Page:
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CIWM concern over long-term viability of export market for waste-derived fuel

The long-term viability of exports of waste-derived fuels from the British Isles has been questioned by the Chartered Institution of Wastes Management (CIWM), which is also concerned at the quality of the material.

A CIWM report, ‘Research into SRF and RDF exports to other EU countries’ was carried out by the consultancy AMEC Environment & Infrastructure UK and raises three major areas of concern over the export from the UK and Ireland of refuse-derived fuel (RDF) and solid-recovered fuel (SRF).

The first is the risk to the current market of newer EU member states rapidly increasing their landfill diversion rates, which could result in more waste-derived fuel in the EU market. The report says this could impact on demand for such fuel from the UK and Ireland and concludes that reliance on exports in the longer term, as well as insufficient capacity for domestic energy from waste (EfW), is a risk.

CIWM is also concerned about the quality of RDF exports. The report notes that while SRF tends to benefit from being treated to an agreed standard, most RDF receiving facilities require no quality threshold.

It says that an improved regulatory framework is necessary to ensure that unsorted or inadequately sorted waste cannot be exported as RDF. This regulatory ‘grey area’ could continue to provide a loophole for illegal operators and encourage minimal sorting even by some legitimate parties.

The third key area raised is a failure to capitalise on EfW domestically when high energy costs and resource security are an increasing worry. CIWM says policy makers are failing to take account of this energy source and suggest exported RDF/SRF could contribute up to 5% of the UK and Ireland’s renewable energy targets.

The report also said that while export was a cost-effective means of diverting waste from landfill, it does not create greater resource efficiency in the longer term and could negatively impact on the development of domestic recovery and recycling infrastructure.

CIWM chief executive Steve Lee said: “In the short term, CIWM believes that a more rigorous and consistent enforcement framework needs to be put in place, and further work done to assess the viability of developing a classification system or minimum pre-treatment standard for RDF.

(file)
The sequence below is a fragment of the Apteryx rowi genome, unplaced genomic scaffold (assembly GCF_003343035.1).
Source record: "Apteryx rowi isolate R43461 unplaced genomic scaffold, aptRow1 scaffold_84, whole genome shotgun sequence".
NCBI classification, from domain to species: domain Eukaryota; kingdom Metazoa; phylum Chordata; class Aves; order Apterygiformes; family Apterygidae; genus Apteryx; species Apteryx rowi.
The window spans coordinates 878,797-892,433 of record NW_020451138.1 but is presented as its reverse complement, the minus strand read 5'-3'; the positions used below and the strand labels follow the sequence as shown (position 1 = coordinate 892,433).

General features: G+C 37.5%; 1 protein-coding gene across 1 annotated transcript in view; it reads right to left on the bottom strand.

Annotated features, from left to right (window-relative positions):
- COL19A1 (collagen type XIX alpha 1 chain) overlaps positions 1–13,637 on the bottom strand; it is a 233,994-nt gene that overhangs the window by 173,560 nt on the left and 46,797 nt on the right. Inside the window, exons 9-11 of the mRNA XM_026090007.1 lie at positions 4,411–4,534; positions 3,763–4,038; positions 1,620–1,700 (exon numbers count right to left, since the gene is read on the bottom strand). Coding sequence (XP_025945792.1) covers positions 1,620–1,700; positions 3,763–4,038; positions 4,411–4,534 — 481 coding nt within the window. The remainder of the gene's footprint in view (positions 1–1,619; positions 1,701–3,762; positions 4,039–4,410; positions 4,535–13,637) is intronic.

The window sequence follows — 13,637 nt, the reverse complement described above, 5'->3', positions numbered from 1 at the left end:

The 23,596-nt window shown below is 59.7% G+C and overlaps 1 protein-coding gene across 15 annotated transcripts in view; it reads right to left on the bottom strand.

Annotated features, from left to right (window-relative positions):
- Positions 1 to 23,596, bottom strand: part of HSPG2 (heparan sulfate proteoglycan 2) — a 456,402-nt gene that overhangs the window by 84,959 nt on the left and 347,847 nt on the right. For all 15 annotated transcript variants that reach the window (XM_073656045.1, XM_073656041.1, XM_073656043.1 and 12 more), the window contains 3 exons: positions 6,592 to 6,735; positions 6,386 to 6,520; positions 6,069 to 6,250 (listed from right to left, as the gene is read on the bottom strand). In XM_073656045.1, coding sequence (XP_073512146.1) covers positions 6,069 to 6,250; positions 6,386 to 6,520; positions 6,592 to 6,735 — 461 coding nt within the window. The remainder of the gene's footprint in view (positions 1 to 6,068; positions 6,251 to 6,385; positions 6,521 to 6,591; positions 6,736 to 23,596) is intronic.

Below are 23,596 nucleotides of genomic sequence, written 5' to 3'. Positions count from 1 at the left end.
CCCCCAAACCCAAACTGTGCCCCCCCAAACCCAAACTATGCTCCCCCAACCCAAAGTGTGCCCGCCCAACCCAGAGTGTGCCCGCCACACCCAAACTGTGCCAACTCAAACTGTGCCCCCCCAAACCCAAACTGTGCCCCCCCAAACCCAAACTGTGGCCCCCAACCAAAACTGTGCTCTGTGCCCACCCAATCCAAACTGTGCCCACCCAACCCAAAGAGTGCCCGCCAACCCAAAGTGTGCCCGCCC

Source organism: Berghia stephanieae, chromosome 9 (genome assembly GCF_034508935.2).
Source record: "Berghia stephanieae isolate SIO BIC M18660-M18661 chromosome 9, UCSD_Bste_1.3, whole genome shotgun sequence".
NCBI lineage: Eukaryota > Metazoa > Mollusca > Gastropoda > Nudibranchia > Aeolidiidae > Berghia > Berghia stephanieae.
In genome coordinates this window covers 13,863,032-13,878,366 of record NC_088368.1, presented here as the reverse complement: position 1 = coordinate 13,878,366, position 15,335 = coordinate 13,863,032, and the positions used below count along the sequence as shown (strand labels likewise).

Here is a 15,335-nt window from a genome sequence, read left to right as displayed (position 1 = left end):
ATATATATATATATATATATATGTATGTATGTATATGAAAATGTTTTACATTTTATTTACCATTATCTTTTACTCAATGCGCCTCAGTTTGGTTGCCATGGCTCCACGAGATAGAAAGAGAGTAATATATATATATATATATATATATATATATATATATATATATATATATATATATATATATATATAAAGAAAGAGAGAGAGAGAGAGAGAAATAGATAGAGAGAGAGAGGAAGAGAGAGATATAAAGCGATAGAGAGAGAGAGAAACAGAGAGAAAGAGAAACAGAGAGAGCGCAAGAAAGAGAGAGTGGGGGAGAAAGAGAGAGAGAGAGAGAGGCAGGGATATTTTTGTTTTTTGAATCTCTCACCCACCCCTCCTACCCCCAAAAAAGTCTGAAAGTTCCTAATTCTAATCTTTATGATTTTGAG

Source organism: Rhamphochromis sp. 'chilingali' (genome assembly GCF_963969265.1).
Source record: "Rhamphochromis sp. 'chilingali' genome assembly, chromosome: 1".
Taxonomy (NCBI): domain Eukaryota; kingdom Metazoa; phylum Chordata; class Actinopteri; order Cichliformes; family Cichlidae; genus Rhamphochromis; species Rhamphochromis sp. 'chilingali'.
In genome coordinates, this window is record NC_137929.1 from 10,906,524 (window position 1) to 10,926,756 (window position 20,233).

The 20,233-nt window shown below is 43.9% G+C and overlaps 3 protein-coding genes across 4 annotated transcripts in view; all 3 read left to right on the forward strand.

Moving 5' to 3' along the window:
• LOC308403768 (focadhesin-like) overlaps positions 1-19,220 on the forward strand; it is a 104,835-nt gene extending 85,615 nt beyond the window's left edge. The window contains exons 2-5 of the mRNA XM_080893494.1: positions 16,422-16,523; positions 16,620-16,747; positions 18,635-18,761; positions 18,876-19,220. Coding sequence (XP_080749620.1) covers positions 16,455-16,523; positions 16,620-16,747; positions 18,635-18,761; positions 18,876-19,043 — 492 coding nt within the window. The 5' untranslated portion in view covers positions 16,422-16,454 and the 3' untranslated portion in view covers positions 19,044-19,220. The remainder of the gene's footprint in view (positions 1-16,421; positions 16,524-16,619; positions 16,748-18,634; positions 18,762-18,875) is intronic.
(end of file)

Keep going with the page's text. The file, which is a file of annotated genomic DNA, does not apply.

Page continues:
“In addition to ensuring that illegal activities are curbed, we believe this is an essential measure to ensure that valuable material resources are not being lost to the domestic reprocessing industry and the UK/Irish economy as a whole.”

He added: “In the longer term, we need to better understand and quantify the extent to which this trade could compromise investment in domestic infrastructure and the UK and Ireland’s ability to fulfil their obligations with regard to moving waste up the hierarchy and a more resource efficient and circular economy.”

The Environmental Services Association economist, Jacob Hayler, called for tougher regulation on the storage of RDF.

“RDF export has given the UK the flexibility to divert waste from landfill at acceptable cost despite an ongoing shortage of domestic residual treatment capacity,” he said. “In the short term, this could continue to be a valuable option for the UK while we develop the facilities which will help us to become self sufficient in our waste treatment.

“Additional UK facilities would also reduce the loss of a domestic energy source at a time of gathering unease over the robustness of the UK energy supply.

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